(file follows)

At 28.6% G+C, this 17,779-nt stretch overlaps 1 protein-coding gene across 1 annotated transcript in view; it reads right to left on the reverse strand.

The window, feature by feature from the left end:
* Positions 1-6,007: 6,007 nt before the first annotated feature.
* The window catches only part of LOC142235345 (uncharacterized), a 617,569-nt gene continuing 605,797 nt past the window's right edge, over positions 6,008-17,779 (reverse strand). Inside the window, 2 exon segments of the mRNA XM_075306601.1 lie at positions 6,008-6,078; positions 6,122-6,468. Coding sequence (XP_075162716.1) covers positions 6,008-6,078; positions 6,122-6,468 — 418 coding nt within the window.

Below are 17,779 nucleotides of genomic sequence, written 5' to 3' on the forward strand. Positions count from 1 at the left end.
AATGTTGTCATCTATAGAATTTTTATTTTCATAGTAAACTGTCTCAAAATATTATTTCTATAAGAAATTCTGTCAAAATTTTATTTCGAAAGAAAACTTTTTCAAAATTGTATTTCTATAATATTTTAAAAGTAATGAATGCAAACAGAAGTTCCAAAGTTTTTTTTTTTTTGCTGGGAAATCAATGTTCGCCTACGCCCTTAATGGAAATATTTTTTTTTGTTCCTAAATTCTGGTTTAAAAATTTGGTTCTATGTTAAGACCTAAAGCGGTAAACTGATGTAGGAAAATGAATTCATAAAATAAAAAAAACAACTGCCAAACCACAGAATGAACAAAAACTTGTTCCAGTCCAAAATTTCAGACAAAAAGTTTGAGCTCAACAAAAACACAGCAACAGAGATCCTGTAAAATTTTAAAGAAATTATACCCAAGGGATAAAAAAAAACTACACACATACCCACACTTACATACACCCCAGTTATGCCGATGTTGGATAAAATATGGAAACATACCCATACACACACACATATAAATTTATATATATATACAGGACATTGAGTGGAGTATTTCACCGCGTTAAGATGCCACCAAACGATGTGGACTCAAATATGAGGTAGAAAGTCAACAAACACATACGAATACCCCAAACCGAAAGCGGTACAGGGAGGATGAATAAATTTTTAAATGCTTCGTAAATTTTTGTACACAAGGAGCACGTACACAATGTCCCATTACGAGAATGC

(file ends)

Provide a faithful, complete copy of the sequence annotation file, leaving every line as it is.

At 28.6% G+C, this 17,779-nt stretch overlaps 1 protein-coding gene across 1 annotated transcript in view; it reads right to left on the reverse strand.

The window, feature by feature from the left end:
* Positions 1-6,007: 6,007 nt before the first annotated feature.
* The window catches only part of LOC142235345 (uncharacterized), a 617,569-nt gene continuing 605,797 nt past the window's right edge, over positions 6,008-17,779 (reverse strand). Inside the window, 2 exon segments of the mRNA XM_075306601.1 lie at positions 6,008-6,078; positions 6,122-6,468. Coding sequence (XP_075162716.1) covers positions 6,008-6,078; positions 6,122-6,468 — 418 coding nt within the window.

Below are 17,779 nucleotides of genomic sequence, written 5' to 3' on the forward strand. Positions count from 1 at the left end.
AATGTTGTCATCTATAGAATTTTTATTTTCATAGTAAACTGTCTCAAAATATTATTTCTATAAGAAATTCTGTCAAAATTTTATTTCGAAAGAAAACTTTTTCAAAATTGTATTTCTATAATATTTTAAAAGTAATGAATGCAAACAGAAGTTCCAAAGTTTTTTTTTTTTTGCTGGGAAATCAATGTTCGCCTACGCCCTTAATGGAAATATTTTTTTTTGTTCCTAAATTCTGGTTTAAAAATTTGGTTCTATGTTAAGACCTAAAGCGGTAAACTGATGTAGGAAAATGAATTCATAAAATAAAAAAAACAACTGCCAAACCACAGAATGAACAAAAACTTGTTCCAGTCCAAAATTTCAGACAAAAAGTTTGAGCTCAACAAAAACACAGCAACAGAGATCCTGTAAAATTTTAAAGAAATTATACCCAAGGGATAAAAAAAAACTACACACATACCCACACTTACATACACCCCAGTTATGCCGATGTTGGATAAAATATGGAAACATACCCATACACACACACATATAAATTTATATATATATACAGGACATTGAGTGGAGTATTTCACCGCGTTAAGATGCCACCAAACGATGTGGACTCAAATATGAGGTAGAAAGTCAACAAACACATACGAATACCCCAAACCGAAAGCGGTACAGGGAGGATGAATAAATTTTTAAATGCTTCGTAAATTTTTGTACACAAGGAGCACGTACACAATGTCCCATTACGAGAATGC